Behind the Beautiful Forevers by Katherine Boo
Reviewed by Diane K. M.
My rating: 5 out of 5 stars
This is an amazing story about families who live and work in a Mumbai
slum. It's one of my favorite nonfiction books I've read in recent years, and I wish the author would write a follow-up so I can learn what the families are up to now.
Katherine Boo spent years reporting in the airport settlement of
Annawadi, and the book unfolds like a novel. It's a fascinating look at
how the underclass tries to survive and get ahead in a 21st-century
economy. One of the things I found most interesting was how the
families were constantly fighting with others in the slum, literally
over scraps. And the police, the courts, the hospitals -- everyone,
really -- were so corrupted that they're all trying to fleece somebody.
In the author's note at the end, Boo points out how there was little
sense of a shared community, because they were all so desperate to get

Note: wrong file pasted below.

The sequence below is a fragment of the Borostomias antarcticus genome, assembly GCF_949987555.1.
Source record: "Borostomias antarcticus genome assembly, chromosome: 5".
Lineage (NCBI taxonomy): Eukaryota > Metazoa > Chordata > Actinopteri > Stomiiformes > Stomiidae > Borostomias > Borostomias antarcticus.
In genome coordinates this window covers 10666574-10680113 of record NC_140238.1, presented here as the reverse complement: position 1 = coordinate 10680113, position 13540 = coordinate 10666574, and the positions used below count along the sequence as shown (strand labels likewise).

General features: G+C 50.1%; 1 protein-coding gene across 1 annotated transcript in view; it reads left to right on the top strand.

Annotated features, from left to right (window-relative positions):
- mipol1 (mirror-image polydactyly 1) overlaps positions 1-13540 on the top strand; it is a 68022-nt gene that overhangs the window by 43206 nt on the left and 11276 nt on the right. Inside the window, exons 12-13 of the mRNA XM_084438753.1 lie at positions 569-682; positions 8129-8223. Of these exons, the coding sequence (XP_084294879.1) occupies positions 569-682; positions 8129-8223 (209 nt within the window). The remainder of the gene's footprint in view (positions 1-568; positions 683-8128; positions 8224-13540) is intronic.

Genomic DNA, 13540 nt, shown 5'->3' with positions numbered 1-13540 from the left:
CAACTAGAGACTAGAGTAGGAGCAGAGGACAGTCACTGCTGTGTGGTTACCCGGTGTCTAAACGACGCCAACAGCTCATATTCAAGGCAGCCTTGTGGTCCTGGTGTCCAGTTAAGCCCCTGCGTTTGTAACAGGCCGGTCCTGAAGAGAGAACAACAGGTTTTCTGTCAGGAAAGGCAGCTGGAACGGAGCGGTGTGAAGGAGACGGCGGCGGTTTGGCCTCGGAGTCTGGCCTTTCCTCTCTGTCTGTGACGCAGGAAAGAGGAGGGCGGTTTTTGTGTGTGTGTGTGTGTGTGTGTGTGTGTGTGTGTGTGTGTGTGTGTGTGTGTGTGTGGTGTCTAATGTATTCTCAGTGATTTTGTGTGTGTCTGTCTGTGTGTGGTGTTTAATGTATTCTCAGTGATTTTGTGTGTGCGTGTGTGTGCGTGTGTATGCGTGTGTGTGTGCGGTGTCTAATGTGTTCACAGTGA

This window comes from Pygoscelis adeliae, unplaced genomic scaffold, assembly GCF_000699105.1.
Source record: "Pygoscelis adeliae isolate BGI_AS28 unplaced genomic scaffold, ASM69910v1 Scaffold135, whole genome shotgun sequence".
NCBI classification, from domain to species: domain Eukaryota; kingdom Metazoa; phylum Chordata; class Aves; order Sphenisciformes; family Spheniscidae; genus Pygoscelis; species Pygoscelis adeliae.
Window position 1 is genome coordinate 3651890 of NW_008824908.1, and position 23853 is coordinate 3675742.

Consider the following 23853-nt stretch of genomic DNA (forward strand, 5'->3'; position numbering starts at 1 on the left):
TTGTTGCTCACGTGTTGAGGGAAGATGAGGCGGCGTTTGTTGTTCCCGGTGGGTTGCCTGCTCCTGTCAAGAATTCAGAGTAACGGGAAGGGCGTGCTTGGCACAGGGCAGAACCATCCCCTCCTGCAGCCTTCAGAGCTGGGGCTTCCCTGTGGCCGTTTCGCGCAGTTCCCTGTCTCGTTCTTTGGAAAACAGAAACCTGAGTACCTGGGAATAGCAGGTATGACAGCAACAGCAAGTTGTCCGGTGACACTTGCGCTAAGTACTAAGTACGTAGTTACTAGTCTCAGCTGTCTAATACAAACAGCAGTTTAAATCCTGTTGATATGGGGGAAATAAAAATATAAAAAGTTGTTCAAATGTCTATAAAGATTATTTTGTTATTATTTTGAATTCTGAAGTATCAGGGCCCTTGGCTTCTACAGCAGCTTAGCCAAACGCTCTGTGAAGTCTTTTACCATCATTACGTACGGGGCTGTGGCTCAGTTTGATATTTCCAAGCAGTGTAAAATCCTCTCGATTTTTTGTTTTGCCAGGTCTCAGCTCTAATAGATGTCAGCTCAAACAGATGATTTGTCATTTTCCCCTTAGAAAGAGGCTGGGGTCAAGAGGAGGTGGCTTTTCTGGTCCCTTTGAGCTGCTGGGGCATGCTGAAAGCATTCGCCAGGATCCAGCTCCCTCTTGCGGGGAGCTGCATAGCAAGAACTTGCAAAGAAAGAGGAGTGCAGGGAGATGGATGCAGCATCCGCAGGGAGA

ahead of their neighbors. In one disturbing scene, a man in the slum had
been hit by a car and was left on the side of the road. Dozens of
people walked by, but no one stopped to help because they were too
wrapped up in their own affairs and couldn't afford to waste time
helping him. After several hours, the man had died, and only then did
people stop to help pick up the corpse.
Despite the abject
poverty, I found the book to be inspiring because so many of the
families were hopeful that they could someday rise up out of the slum
and join the more prosperous middle class of India. As Boo noted, there
were three ways out of the slum: an entrepreneurial niche (like
scavenging for scrap metals), politics (meaning corruption), or
education. I'm pinning my hopes on Manju, a young woman who will be the
first person in the slum to have graduated from college. Rise, Manju,